So, yeah, Google put the kibosh on Wave this week and now we must endure the inevitable tsunami (Ha! A “wave” joke) of post-mortems from the tech press. See, there’s an unwritten rule in the punditsphere that says that the volume of babble produced when a product fails is directly proportional to the amount of hype from the tech press when the product was announced.
And, good lords, was Wave hyped. It seems that every pundit, reporter and New Media Douchebag couldn’t wait to tell us mortals how Wave was going to change the very face of communication itself. I remember the glorious day when I finally received my Wave invite. I tremulously clicked the link, looked at Wave’s revolutionary new interface and exclaimed, “eh, whatever.”
See, the problem with Wave, a problem that is endemic to Google products is that it was conceived, designed and implemented by and for Google engineers. Sometimes that works for Google; the best example of that is probably Gmail. Other times that tactic fails spectacularly as it did with Wave.
The other issue plaguing Wave is that Google never developed a narrative for it. At no point was it ever clear to me what problem Wave was going to solve for me. Contrast that with Apple’s new FaceTime feature in the iPhone 4. During the run-up to the announcement of the iPhone 4, and even after Steve announced FaceTime I was dismissive of the concept of cell phone based video chat, until I saw the new iPhone 4 television advertisements featuring FaceTime.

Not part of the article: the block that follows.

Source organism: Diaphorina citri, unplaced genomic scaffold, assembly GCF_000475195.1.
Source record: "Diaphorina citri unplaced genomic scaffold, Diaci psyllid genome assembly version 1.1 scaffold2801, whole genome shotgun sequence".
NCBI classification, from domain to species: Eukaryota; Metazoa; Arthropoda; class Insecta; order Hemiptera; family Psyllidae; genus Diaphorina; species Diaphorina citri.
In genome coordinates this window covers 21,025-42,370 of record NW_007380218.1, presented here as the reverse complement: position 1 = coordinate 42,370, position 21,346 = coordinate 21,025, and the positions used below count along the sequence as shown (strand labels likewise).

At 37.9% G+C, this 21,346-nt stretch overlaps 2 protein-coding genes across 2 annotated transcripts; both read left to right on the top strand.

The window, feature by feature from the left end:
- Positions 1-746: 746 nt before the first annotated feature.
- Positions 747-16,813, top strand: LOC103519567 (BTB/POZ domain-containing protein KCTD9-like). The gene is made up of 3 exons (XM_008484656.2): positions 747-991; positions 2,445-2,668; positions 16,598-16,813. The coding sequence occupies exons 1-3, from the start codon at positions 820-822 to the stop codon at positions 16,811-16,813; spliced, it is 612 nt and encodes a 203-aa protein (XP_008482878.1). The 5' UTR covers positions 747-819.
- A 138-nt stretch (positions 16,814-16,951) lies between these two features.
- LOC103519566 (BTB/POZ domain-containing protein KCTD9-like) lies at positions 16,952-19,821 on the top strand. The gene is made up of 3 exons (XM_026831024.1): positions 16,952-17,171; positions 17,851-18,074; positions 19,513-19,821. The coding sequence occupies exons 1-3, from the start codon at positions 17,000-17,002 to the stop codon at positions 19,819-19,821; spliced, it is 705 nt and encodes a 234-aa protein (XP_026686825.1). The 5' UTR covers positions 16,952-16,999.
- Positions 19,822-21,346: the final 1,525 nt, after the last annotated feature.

Unlike Google, Apple excels at creating a narrative for their products. Thus we have commercials that portray simple, compelling narratives about FaceTime that tell us fuck-all about the technology involved, but about the people using it. In the sage words of Don Draper, it’s not a wheel, it’s a carousel.
None of the above is meant to disparage Google, by the way. Different companies have different strengths, and to expect every company to excel in exactly the same way is just another form of Highlanderism. The tech press and punditocracy needs to realize, though, that Google is a company by and for engineers. As long as that is the case, popular misfires like Wave will always happen.